Safety signsSafety Sign Builder 2.0 – this free service includes a number of web-based tools that facilitate the creation of custom general and safety signs. Each Sign Builder tool has unique options designed to make the creation of any custom sign quick and easy. Build Hazmat signs, ANSI signs, or OSHA-compliant Lockout Tags in English and in Spanish. Safety Sign Builder 2.0 is sponsored by St. Claire, Inc.
OSHA – OSHA recently announced eight new OSHA Training Institute (OTI) Education Centers. Current OTI Education Centers offer training courses on OSHA standards and occupational safety and health issues. The Centers provide safety and health training to private sector and federal personnel from agencies outside OSHA.

Health Wonk Review and news roundup

Thursday, January 10th, 2008

Bob Laszewski of Health Care Policy and Marketplace Review has posted the first Health Wonk Review of 2008, and it’s a good one because people had to save up their best posts over the last month since we had a short hiatus. Many entries focus on analysis of the presidential candidates’ positions on health care, which will be one of the hot-button issues for the coming election.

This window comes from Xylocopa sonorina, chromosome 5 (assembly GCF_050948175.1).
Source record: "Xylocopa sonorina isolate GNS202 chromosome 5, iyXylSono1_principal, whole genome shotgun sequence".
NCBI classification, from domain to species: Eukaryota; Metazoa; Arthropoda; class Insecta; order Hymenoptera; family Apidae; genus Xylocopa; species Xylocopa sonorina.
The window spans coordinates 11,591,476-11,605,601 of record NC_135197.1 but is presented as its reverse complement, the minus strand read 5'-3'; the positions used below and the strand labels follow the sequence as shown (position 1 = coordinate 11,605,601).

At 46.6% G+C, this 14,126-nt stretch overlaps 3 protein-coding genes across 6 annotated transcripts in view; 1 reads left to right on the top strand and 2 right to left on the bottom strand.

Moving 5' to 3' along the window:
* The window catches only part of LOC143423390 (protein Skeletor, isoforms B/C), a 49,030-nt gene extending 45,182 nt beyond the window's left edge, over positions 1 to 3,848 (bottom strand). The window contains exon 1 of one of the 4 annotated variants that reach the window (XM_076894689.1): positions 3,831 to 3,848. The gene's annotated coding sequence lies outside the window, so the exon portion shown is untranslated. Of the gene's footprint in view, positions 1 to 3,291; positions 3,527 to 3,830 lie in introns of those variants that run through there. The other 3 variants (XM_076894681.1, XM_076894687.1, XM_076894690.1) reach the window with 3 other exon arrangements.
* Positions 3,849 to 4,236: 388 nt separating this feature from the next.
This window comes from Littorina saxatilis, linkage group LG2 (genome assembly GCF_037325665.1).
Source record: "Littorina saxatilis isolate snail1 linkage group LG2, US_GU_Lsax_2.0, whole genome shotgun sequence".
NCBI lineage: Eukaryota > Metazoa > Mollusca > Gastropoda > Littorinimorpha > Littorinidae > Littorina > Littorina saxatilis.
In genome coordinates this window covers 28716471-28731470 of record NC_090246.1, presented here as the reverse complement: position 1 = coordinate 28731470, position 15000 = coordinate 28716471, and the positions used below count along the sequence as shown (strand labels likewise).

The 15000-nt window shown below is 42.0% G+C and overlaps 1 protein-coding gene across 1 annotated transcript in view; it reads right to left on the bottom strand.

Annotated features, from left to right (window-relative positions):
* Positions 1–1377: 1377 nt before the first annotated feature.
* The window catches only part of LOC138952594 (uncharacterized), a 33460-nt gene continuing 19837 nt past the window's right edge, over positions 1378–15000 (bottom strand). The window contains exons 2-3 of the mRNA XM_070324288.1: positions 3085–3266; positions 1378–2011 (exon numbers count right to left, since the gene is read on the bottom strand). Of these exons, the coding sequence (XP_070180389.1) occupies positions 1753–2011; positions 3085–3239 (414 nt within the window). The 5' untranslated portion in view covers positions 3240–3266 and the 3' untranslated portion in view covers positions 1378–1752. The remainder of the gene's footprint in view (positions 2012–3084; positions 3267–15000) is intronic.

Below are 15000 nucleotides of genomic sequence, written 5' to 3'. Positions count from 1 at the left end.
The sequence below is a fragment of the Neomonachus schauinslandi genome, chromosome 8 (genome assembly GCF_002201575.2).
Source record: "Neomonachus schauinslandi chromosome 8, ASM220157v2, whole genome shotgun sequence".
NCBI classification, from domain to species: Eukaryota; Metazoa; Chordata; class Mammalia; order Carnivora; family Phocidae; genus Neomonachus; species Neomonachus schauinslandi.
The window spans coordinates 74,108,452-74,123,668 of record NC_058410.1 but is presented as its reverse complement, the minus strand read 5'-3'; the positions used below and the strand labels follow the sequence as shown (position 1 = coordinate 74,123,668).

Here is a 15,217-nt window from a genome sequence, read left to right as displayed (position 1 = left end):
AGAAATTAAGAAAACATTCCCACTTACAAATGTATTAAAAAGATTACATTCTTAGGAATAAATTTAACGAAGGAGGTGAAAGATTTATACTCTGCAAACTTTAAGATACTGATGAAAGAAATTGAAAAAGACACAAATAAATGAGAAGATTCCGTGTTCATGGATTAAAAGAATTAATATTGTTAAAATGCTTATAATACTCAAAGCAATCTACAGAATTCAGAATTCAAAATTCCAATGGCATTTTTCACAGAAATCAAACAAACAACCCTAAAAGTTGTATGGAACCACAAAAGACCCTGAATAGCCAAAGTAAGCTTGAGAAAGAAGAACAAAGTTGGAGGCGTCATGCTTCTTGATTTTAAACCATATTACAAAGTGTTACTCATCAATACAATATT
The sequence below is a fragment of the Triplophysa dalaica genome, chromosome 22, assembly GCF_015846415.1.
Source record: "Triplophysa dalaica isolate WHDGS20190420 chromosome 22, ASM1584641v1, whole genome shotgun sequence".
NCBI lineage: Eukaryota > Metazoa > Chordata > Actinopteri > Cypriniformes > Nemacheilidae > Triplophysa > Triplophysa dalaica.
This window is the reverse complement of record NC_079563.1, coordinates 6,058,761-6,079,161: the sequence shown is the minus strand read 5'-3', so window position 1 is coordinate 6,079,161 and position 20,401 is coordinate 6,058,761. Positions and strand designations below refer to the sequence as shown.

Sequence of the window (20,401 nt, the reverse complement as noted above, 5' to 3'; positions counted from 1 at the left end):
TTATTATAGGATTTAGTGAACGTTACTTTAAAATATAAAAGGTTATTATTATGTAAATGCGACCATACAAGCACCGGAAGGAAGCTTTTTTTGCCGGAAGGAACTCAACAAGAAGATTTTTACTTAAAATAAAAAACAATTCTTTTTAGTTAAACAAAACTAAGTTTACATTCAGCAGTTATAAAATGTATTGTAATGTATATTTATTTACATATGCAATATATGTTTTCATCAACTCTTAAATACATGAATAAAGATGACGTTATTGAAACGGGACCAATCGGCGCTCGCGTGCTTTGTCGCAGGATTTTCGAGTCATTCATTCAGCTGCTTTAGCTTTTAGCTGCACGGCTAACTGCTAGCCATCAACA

A deadly year for public servants – Celeste Monforton of The Pump Handle tells us that 2007 was a deadly year for law enforcement officers, with a 28 percent increase in on-the-job fatalities compared to 2006. Shooting deaths were up 33% and traffic fatalities up 10%. And Occupational Hazards reports that 115 on-duty firefighters died in 2007. Fire Administrator Greg Cade labels 2007 it “one of the most tragic years for firefighters in recent memory.”
High cost of chronic diseaseAn Unhealthy America – the economic burden of chronic disease – is a good reference site to bookmark. Find specific prevalence and costs by disease or by state.